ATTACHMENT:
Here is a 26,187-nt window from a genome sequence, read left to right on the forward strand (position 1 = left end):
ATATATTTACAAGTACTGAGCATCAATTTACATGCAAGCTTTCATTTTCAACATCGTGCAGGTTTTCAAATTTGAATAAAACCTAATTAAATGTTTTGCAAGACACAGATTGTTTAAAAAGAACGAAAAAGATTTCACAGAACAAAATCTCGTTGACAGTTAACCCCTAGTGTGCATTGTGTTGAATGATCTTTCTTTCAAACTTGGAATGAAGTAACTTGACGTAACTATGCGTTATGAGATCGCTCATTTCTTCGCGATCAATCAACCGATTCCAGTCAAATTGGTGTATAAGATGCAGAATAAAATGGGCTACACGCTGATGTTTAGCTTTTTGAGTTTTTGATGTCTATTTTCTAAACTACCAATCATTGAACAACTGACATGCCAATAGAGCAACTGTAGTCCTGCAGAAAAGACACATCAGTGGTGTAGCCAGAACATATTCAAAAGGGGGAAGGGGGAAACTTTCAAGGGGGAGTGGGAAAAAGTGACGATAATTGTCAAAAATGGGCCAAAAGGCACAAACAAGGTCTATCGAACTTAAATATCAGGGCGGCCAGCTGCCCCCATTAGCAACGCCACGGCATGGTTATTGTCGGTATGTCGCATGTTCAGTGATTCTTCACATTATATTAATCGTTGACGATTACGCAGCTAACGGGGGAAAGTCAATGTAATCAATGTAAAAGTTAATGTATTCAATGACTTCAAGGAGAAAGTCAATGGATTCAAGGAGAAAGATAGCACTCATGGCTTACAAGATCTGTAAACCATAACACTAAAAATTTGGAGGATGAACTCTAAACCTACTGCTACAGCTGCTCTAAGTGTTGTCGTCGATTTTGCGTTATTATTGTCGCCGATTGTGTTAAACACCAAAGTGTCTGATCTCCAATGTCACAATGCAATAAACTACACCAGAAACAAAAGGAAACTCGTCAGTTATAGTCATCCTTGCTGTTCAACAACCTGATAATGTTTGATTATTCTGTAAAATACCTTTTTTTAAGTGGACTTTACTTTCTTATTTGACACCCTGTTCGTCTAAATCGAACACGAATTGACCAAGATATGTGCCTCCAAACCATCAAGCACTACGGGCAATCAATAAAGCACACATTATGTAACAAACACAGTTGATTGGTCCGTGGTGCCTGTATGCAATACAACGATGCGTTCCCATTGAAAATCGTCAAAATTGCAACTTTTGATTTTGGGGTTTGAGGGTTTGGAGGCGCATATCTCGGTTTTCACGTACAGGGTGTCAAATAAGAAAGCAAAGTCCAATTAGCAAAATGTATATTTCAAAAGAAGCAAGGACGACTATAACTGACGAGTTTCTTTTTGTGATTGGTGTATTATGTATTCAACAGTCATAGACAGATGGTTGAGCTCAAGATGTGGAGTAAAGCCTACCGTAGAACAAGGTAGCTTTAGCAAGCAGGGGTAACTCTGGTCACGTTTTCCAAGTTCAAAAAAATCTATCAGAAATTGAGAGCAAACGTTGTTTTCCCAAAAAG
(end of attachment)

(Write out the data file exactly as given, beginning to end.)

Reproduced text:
Here is a 26,187-nt window from a genome sequence, read left to right on the forward strand (position 1 = left end):
ATATATTTACAAGTACTGAGCATCAATTTACATGCAAGCTTTCATTTTCAACATCGTGCAGGTTTTCAAATTTGAATAAAACCTAATTAAATGTTTTGCAAGACACAGATTGTTTAAAAAGAACGAAAAAGATTTCACAGAACAAAATCTCGTTGACAGTTAACCCCTAGTGTGCATTGTGTTGAATGATCTTTCTTTCAAACTTGGAATGAAGTAACTTGACGTAACTATGCGTTATGAGATCGCTCATTTCTTCGCGATCAATCAACCGATTCCAGTCAAATTGGTGTATAAGATGCAGAATAAAATGGGCTACACGCTGATGTTTAGCTTTTTGAGTTTTTGATGTCTATTTTCTAAACTACCAATCATTGAACAACTGACATGCCAATAGAGCAACTGTAGTCCTGCAGAAAAGACACATCAGTGGTGTAGCCAGAACATATTCAAAAGGGGGAAGGGGGAAACTTTCAAGGGGGAGTGGGAAAAAGTGACGATAATTGTCAAAAATGGGCCAAAAGGCACAAACAAGGTCTATCGAACTTAAATATCAGGGCGGCCAGCTGCCCCCATTAGCAACGCCACGGCATGGTTATTGTCGGTATGTCGCATGTTCAGTGATTCTTCACATTATATTAATCGTTGACGATTACGCAGCTAACGGGGGAAAGTCAATGTAATCAATGTAAAAGTTAATGTATTCAATGACTTCAAGGAGAAAGTCAATGGATTCAAGGAGAAAGATAGCACTCATGGCTTACAAGATCTGTAAACCATAACACTAAAAATTTGGAGGATGAACTCTAAACCTACTGCTACAGCTGCTCTAAGTGTTGTCGTCGATTTTGCGTTATTATTGTCGCCGATTGTGTTAAACACCAAAGTGTCTGATCTCCAATGTCACAATGCAATAAACTACACCAGAAACAAAAGGAAACTCGTCAGTTATAGTCATCCTTGCTGTTCAACAACCTGATAATGTTTGATTATTCTGTAAAATACCTTTTTTTAAGTGGACTTTACTTTCTTATTTGACACCCTGTTCGTCTAAATCGAACACGAATTGACCAAGATATGTGCCTCCAAACCATCAAGCACTACGGGCAATCAATAAAGCACACATTATGTAACAAACACAGTTGATTGGTCCGTGGTGCCTGTATGCAATACAACGATGCGTTCCCATTGAAAATCGTCAAAATTGCAACTTTTGATTTTGGGGTTTGAGGGTTTGGAGGCGCATATCTCGGTTTTCACGTACAGGGTGTCAAATAAGAAAGCAAAGTCCAATTAGCAAAATGTATATTTCAAAAGAAGCAAGGACGACTATAACTGACGAGTTTCTTTTTGTGATTGGTGTATTATGTATTCAACAGTCATAGACAGATGGTTGAGCTCAAGATGTGGAGTAAAGCCTACCGTAGAACAAGGTAGCTTTAGCAAGCAGGGGTAACTCTGGTCACGTTTTCCAAGTTCAAAAAAATCTATCAGAAATTGAGAGCAAACGTTGTTTTCCCAAAAAG